Aerial Mosquito Spraying Tonight in Elk Grove, South Sacramento

The Sacramento-Yolo Mosquito and Vector Control District announced that aerial treatment for adult mosquitoes that may carry the potential...

The Sacramento-Yolo Mosquito and Vector Control District announced that aerial treatment for adult mosquitoes that may carry the potentially fatal West Nile virus is scheduled for two consecutive nights beginning tonight. The spraying will happen from approximately 8:00 p.m to midnight over portions of South Sacramento County.

“Our surveillance efforts indicate high infection rates in these areas,” District Manager David Brown said. “Aerial spraying in addition to the ongoing ground treatments is necessary to quickly reduce adult mosquito populations, interrupt the virus transmission cycle and to protect public health.”

For the past few weeks the District has been closely monitoring the area of South Sacramento County where many birds have tested positive for WNV. On June 4th, 32 mosquito samples tested positive prompting the District to take immediate action.

“We’re very concerned because this season, West Nile virus activity came much sooner than previous years” Brown said. “A mild winter, a reduction in financial resources and an increase in regulations have resulted in the number of adult mosquitoes we’re seeing now. If this trend continues we will likely have a long and intense mosquito season.”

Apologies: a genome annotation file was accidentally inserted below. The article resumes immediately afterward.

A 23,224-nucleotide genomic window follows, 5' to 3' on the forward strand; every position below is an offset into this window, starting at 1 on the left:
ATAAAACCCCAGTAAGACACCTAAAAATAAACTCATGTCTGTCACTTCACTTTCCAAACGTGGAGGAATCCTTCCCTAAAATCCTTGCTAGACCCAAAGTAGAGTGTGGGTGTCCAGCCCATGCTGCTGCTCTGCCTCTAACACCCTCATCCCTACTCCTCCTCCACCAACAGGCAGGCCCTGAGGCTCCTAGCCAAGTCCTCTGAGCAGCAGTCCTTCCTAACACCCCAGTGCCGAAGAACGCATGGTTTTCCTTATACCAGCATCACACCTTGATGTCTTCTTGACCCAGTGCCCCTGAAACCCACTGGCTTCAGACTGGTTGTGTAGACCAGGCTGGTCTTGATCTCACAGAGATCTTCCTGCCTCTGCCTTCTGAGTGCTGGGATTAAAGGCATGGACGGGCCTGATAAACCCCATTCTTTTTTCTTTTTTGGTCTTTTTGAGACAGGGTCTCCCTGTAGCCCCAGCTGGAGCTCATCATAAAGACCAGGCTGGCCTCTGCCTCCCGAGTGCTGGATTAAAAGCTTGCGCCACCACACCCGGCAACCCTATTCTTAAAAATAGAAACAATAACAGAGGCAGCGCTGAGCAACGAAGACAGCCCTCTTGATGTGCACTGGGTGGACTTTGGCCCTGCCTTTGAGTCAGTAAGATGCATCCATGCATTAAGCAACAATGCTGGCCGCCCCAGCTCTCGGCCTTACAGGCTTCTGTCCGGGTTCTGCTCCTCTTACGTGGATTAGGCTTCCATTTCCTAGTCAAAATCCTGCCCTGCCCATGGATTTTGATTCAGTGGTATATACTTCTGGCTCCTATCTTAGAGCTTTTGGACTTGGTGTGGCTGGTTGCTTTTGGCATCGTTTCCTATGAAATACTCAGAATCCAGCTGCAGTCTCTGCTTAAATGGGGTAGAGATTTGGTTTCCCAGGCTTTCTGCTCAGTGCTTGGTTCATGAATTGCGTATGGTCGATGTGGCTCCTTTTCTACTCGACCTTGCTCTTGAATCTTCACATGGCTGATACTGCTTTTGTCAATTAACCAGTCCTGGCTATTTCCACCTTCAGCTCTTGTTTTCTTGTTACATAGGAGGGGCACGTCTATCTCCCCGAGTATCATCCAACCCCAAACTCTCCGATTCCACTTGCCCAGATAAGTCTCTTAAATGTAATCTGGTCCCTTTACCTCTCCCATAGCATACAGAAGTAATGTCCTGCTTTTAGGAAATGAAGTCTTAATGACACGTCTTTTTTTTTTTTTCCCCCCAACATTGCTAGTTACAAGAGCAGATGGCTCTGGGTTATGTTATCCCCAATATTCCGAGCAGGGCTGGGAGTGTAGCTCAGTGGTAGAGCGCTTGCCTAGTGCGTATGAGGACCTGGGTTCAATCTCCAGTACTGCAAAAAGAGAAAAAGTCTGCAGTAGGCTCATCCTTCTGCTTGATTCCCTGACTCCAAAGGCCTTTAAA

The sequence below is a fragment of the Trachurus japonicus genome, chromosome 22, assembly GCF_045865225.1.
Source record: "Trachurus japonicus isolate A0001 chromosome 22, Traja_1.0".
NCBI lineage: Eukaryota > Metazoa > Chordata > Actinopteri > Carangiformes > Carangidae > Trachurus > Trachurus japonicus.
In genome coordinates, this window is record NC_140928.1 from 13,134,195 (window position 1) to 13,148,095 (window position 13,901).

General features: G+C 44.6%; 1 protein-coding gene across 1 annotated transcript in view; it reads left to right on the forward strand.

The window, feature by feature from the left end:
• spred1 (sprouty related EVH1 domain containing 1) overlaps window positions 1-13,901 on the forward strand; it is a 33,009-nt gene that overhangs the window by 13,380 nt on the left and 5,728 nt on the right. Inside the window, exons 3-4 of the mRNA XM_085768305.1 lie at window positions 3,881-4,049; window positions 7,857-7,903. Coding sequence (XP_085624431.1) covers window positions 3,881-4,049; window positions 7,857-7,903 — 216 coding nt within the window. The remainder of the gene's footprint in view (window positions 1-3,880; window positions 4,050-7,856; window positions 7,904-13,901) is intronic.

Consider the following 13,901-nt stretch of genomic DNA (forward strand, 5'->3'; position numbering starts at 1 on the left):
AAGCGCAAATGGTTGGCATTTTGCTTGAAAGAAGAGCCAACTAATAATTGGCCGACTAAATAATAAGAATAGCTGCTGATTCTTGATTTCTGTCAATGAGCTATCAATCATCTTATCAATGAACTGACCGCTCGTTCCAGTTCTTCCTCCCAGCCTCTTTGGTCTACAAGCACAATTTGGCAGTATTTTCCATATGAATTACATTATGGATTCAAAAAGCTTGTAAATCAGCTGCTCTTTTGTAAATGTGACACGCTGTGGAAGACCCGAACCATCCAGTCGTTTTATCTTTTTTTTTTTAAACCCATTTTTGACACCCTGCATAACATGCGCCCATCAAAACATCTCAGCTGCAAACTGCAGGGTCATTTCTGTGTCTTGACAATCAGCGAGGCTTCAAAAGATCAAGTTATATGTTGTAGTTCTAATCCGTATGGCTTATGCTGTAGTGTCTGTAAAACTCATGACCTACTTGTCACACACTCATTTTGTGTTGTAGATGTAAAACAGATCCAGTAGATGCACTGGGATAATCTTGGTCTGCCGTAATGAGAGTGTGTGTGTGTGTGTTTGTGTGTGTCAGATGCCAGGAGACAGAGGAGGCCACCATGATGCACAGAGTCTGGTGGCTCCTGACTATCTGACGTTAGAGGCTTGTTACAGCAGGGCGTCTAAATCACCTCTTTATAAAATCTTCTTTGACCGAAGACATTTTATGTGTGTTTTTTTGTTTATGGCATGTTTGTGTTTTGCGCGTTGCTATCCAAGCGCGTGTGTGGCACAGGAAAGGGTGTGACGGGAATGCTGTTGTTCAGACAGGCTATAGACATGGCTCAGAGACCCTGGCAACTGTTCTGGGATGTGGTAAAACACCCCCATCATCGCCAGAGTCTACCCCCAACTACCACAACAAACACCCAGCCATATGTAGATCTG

The area of treatment is approximately 30,000 acres from Elder Creek Road down to Elk Grove Blvd and from Bruceville Road on the west to Excelsior Road on the east and bordering with Grantline Road. Treatments will be made using either a pyrethroid or an organophosphate insecticide registered for use in mosquito control by the US Environmental Protection Agency (EPA) and California EPA.

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Capt. Benjamin L. Willard said...

The aerial sprayers must have a passed over my house a half-dozen times already.

Hey fellas, quit applying dropping the Arc Light - this isn't Charlie down here!

Michael Monasky said...

The spraying on Monday and Tuesday nights exceeded the southern boundary of the intended zone.
I live about half a mile south of Elk Grove Boulevard, yet the airplane sprayed over my home and further south to Elk Grove Creek.
The mosquito district said that there was a drift of spray due to wind currents, but winds must be calm for spraying to occur.
Reported wind speeds for Monday were 10 and Tuesday 8 mph.
A 30 micron droplet is heavy, and would fall 300 feet from overhead in less than the three minutes it would take the wind to push it one half mile.
I think the district and Vector Disease Control Inc. oversprayed and exceeded the intended area.
Michael Monasky
Elk Grove, CA

Michael Monasky said...

Also, I could smell the chemical, saw spray coming from the airplane, and had to close my windows each night.
Michael Monasky
Elk Grove, CA

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